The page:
Though not the hub of activity this historically was, Kristiansand’s Fish Market (or Fiskebrygga in Norwegian) is still a nice place to visit. A fish market still takes place here and the pretty harbour area features some great seafood restaurants to enjoy too, thanks to a refurbishment of this part of Kristiansand in the 1990s. In the summer it’s busy with tourists and locals alike.
South Norway’s Art Museum
Kristiansand is home to South Norway’s Art Museum, in the centre of the city. This is the second largest regional art museum in Norway so it offers a good collection of permanent art exhibits as well as temporary and touring exhibitions too.
Kristiansand Zoo and Amusement Park
In Norwegian it is Kristiansand Dyrepark, but the English translation better describes what you’ll find at this attraction: a zoo and amusement park. Covering 150 acres, this is actually the most visited tourist attraction in Norway, so a popular place! The zoo contains animals from around the world, as well as species native to Northern Europe like the wolf and lynx, while the amusement park portion has been built to look like Cardamon Town; a town within a popular Norwegian children’s book. There are rides and other attractions here too.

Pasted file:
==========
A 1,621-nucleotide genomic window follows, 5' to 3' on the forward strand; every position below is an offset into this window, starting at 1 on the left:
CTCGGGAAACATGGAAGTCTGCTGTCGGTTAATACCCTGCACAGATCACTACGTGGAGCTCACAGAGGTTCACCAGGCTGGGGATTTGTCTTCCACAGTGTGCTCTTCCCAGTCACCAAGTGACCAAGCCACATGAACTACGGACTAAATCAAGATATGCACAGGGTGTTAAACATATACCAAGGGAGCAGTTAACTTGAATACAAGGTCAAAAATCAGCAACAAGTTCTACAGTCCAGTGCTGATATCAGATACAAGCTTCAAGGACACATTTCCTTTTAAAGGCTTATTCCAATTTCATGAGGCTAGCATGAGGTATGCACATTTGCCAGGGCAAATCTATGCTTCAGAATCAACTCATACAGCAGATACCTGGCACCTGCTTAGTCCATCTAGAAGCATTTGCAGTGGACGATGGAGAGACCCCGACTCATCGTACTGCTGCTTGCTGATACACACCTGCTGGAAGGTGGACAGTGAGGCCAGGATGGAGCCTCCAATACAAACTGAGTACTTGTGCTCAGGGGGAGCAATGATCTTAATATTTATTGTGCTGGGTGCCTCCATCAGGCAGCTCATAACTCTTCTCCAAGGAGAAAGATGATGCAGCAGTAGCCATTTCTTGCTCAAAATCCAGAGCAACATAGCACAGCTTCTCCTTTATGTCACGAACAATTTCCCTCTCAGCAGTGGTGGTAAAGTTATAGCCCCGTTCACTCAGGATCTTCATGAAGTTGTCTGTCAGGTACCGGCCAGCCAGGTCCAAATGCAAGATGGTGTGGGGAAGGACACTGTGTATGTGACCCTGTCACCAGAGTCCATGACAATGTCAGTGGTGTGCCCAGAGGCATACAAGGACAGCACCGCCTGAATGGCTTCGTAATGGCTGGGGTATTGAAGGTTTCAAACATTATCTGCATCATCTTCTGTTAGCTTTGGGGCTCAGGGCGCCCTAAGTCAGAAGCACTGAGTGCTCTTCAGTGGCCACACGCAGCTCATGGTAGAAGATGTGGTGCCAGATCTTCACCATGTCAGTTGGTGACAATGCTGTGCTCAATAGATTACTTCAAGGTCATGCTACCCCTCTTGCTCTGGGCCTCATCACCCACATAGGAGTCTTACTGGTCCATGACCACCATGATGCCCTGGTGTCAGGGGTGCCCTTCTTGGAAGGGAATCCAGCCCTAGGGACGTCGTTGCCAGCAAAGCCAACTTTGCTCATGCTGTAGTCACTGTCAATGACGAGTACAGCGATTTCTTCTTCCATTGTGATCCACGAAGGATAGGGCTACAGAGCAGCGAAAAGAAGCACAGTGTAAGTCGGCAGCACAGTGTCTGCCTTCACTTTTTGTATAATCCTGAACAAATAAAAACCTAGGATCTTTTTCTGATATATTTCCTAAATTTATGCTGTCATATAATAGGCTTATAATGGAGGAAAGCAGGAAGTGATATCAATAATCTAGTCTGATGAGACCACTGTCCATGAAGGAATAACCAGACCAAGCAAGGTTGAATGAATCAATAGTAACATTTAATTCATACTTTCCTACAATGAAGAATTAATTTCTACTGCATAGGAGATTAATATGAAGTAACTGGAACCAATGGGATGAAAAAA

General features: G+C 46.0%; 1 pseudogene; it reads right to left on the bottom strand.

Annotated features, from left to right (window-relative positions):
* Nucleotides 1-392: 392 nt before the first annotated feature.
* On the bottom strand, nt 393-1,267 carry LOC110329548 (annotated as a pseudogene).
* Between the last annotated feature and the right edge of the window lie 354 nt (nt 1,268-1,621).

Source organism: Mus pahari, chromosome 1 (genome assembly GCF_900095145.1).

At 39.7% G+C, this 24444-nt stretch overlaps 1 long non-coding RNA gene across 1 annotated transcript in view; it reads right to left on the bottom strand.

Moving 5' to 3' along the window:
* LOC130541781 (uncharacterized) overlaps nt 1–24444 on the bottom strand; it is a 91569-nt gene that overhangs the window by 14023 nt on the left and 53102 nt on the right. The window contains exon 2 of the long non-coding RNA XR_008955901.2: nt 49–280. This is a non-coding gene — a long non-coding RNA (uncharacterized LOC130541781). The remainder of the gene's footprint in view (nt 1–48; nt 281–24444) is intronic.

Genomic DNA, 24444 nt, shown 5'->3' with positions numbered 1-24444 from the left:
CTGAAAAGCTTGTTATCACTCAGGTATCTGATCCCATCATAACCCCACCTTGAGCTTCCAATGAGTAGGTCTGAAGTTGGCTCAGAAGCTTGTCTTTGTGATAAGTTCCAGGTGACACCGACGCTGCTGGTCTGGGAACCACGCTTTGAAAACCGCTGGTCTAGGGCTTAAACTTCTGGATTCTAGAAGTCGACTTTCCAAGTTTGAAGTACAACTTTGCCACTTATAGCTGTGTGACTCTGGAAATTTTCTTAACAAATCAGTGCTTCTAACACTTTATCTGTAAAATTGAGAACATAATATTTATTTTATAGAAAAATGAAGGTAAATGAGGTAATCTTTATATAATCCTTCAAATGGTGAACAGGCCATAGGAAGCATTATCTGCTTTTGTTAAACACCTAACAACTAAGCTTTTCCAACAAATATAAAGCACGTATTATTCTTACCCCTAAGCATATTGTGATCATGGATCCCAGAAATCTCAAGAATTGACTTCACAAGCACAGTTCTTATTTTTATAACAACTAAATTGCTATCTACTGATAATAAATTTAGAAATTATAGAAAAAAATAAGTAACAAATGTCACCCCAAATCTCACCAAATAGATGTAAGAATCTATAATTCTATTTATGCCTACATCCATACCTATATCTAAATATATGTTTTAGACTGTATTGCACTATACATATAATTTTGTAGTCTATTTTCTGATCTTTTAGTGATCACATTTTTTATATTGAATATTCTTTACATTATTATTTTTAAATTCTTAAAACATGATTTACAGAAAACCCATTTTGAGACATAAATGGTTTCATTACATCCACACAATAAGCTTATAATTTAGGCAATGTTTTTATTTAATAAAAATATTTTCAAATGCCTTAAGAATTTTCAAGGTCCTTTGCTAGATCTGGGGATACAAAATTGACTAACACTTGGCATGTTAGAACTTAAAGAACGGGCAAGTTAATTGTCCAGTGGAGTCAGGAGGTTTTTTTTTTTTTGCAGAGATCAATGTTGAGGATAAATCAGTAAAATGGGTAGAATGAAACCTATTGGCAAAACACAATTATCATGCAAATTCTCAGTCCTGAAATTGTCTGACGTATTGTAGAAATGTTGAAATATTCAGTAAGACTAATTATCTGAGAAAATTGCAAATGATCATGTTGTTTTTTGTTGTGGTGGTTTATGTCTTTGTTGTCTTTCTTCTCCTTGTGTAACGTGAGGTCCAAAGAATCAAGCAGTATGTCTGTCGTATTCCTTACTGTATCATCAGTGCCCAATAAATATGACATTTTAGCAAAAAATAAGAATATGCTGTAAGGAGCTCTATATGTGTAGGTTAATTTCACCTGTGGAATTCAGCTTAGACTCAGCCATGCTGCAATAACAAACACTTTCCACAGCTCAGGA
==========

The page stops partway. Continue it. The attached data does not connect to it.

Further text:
Kristiansand Old Town
There’s not too much left of the original buildings that the city was once full of as Kristiansand has suffered two major fires in its history, however, there is still one small section where you can see original wooden houses, and it’s the old town, called Posebyen. There are a couple of streets to the east of central Kristiansand that are like a different world – small, one storey wooden houses, painted white.
Kristiansand Cannon Museum
It may not sound like the most exciting attraction in town, but the Kristiansand Cannon Museum is home to the second largest cannon ever to be mounted on land. The cannon was put here by the German forces when they occupied Kristiansand during the Second World War. The cannon was used to guard the shipping lanes.